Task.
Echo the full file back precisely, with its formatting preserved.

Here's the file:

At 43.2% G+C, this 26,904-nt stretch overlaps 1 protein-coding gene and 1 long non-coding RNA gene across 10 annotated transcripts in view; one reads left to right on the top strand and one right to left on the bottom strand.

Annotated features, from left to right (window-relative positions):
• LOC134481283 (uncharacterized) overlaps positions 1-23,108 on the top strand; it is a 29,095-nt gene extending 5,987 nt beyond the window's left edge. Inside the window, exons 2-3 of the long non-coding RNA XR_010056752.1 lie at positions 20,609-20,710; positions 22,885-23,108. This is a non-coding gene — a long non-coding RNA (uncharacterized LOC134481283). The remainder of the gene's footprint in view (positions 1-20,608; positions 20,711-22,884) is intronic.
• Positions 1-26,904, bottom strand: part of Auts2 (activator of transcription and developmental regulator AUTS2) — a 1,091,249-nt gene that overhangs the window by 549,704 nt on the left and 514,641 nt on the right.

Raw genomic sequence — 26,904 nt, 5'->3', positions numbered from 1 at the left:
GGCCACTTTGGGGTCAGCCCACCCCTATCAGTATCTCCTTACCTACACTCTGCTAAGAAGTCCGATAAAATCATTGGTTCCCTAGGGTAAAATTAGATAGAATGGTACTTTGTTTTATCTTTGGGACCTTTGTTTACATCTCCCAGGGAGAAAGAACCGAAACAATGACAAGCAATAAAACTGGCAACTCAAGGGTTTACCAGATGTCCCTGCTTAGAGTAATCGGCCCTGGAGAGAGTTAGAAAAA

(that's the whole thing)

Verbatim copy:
At 43.2% G+C, this 26,904-nt stretch overlaps 1 protein-coding gene and 1 long non-coding RNA gene across 10 annotated transcripts in view; one reads left to right on the top strand and one right to left on the bottom strand.

Annotated features, from left to right (window-relative positions):
• LOC134481283 (uncharacterized) overlaps positions 1-23,108 on the top strand; it is a 29,095-nt gene extending 5,987 nt beyond the window's left edge. Inside the window, exons 2-3 of the long non-coding RNA XR_010056752.1 lie at positions 20,609-20,710; positions 22,885-23,108. This is a non-coding gene — a long non-coding RNA (uncharacterized LOC134481283). The remainder of the gene's footprint in view (positions 1-20,608; positions 20,711-22,884) is intronic.
• Positions 1-26,904, bottom strand: part of Auts2 (activator of transcription and developmental regulator AUTS2) — a 1,091,249-nt gene that overhangs the window by 549,704 nt on the left and 514,641 nt on the right.

Raw genomic sequence — 26,904 nt, 5'->3', positions numbered from 1 at the left:
GGCCACTTTGGGGTCAGCCCACCCCTATCAGTATCTCCTTACCTACACTCTGCTAAGAAGTCCGATAAAATCATTGGTTCCCTAGGGTAAAATTAGATAGAATGGTACTTTGTTTTATCTTTGGGACCTTTGTTTACATCTCCCAGGGAGAAAGAACCGAAACAATGACAAGCAATAAAACTGGCAACTCAAGGGTTTACCAGATGTCCCTGCTTAGAGTAATCGGCCCTGGAGAGAGTTAGAAAAA